keywords = "oral contraceptive pill, fracture, risk , bone mineral density, osteoporosis",
author = "Sanam Memon and Lisa Iversen and Hannaford, {Philip Christopher}",
year = "2011",
month = "7",
doi = "10.1016/j.contraception.2010.11.019",
language = "English",
volume = "84",
pages = "40--47",
journal = "Contraception",
issn = "0010-7824",
publisher = "Elsevier USA",
number = "1",

}

TY - JOUR

T1 - Is the oral contraceptive pill associated with fracture in later life?

T2 - New evidence from the Royal College of General Practitioners Oral Contraception Study

AU - Memon, Sanam

AU - Iversen, Lisa

AU - Hannaford, Philip Christopher

PY - 2011/7

Y1 - 2011/7

N2 - Background Several studies, including an earlier analysis from the Royal College of General Practitioners (RCGP) Oral Contraception Study, have suggested that ever users of oral contraceptives have an increased risk of fracture when compared with never users. In this paper, we examined a subset of women in the RCGP study living in Scotland to determine whether this risk has persisted. Study Design A nested case-control study was carried out using data collected prospectively for the RCGP Oral Contraception Study. Cases were women with a first ever diagnosis of fracture (n=651), age-matched to two controls (n=1302). Adjustments were made for smoking, social class and parity. Results There was not a significant association between ever use of oral contraception and fracture (adjusted odds ratio 1.05, 95% confidence interval 0.86–1.29), compared with never users. Neither were significant associations found between fracture and smoking, social class and parity. The findings did not vary materially with age or type of fracture. Conclusion Ever use of oral contraception was not associated with fracture in this study.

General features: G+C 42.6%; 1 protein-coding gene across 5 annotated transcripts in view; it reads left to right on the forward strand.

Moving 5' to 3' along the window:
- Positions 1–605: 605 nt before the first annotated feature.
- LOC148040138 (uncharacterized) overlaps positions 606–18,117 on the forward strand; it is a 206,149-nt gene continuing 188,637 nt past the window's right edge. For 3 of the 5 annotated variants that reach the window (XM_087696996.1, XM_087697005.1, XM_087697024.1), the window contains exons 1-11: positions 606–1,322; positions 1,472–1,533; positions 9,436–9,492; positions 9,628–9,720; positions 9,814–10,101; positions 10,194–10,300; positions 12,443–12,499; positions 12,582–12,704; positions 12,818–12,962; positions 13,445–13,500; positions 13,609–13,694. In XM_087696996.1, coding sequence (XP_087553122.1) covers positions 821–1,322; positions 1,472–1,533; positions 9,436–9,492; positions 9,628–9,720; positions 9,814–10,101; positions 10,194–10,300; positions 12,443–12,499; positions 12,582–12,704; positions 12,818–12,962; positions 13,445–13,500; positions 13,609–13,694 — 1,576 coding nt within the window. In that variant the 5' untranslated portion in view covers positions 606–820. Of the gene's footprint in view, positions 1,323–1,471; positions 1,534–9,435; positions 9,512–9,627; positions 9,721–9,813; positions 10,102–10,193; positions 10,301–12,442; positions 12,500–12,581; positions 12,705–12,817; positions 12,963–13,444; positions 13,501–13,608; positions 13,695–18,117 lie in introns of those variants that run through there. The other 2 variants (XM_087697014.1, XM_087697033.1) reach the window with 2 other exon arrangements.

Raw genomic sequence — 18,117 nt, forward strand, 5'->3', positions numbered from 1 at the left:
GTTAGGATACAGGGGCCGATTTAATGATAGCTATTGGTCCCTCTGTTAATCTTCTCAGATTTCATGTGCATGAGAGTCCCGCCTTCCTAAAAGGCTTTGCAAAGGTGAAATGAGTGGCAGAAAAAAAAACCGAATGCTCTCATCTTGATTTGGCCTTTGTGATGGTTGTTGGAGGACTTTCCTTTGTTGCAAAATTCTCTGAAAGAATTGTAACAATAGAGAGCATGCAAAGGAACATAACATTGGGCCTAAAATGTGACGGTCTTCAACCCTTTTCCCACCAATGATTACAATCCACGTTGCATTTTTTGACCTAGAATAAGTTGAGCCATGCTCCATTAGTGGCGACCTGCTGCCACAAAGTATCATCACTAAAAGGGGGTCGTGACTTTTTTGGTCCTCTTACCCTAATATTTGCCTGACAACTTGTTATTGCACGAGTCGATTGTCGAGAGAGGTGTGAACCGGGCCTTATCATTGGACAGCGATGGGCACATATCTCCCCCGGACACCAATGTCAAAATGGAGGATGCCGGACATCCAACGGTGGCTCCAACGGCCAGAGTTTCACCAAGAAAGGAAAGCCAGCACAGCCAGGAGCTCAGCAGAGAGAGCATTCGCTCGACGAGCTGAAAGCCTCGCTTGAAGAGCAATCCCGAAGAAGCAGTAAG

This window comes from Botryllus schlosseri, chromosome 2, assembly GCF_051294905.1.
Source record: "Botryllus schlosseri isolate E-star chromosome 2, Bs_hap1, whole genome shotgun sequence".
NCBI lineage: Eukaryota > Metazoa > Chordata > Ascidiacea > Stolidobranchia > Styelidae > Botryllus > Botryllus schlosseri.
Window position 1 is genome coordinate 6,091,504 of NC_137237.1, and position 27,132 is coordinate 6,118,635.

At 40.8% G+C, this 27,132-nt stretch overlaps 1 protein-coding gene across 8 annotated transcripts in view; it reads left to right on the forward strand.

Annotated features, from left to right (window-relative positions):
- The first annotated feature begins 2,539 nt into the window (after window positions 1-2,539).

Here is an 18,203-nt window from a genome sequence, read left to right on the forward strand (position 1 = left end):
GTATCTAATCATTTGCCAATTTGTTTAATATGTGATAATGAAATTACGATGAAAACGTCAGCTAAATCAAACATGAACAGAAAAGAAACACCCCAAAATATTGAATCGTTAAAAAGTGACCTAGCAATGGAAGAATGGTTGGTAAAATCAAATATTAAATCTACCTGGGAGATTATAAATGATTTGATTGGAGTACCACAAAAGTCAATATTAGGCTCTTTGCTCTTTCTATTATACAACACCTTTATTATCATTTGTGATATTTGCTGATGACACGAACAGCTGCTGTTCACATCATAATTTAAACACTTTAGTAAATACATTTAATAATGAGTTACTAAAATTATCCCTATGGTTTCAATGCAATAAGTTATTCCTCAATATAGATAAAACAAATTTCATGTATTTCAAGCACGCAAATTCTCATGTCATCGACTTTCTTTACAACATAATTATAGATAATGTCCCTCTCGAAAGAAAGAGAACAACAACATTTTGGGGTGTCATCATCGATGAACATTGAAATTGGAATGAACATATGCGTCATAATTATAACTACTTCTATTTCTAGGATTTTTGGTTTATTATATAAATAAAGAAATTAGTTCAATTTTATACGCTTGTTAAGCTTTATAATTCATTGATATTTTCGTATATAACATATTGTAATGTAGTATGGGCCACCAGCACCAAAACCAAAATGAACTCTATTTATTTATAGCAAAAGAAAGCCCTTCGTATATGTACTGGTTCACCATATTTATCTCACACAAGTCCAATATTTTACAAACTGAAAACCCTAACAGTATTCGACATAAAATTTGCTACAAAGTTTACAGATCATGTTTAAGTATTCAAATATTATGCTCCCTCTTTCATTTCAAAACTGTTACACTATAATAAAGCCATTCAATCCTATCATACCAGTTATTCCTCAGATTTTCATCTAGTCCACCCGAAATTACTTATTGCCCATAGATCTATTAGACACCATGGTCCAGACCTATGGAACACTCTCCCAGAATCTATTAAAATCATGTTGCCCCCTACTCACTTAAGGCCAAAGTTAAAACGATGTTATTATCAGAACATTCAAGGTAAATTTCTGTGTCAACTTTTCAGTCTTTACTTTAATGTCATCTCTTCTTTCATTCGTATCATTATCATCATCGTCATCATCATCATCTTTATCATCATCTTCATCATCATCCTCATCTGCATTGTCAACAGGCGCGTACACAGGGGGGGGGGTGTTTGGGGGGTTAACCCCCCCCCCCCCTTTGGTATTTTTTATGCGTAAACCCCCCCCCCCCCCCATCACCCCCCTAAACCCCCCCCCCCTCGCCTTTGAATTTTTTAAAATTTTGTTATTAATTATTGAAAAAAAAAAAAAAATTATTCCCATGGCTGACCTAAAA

AB - Background Several studies, including an earlier analysis from the Royal College of General Practitioners (RCGP) Oral Contraception Study, have suggested that ever users of oral contraceptives have an increased risk of fracture when compared with never users. In this paper, we examined a subset of women in the RCGP study living in Scotland to determine whether this risk has persisted. Study Design A nested case-control study was carried out using data collected prospectively for the RCGP Oral Contraception Study. Cases were women with a first ever diagnosis of fracture (n=651), age-matched to two controls (n=1302). Adjustments were made for smoking, social class and parity. Results There was not a significant association between ever use of oral contraception and fracture (adjusted odds ratio 1.05, 95% confidence interval 0.86–1.29), compared with never users. Neither were significant associations found between fracture and smoking, social class and parity. The findings did not vary materially with age or type of fracture. Conclusion Ever use of oral contraception was not associated with fracture in this study.

KW - oral contraceptive pill

KW - fracture

KW - risk

KW - bone mineral density

KW - osteoporosis

U2 - 10.1016/j.contraception.2010.11.019

DO - 10.1016/j.contraception.2010.11.019

M3 - Article

VL - 84

SP - 40

EP - 47

JO - Contraception

JF - Contraception

SN - 0010-7824

IS - 1

ER -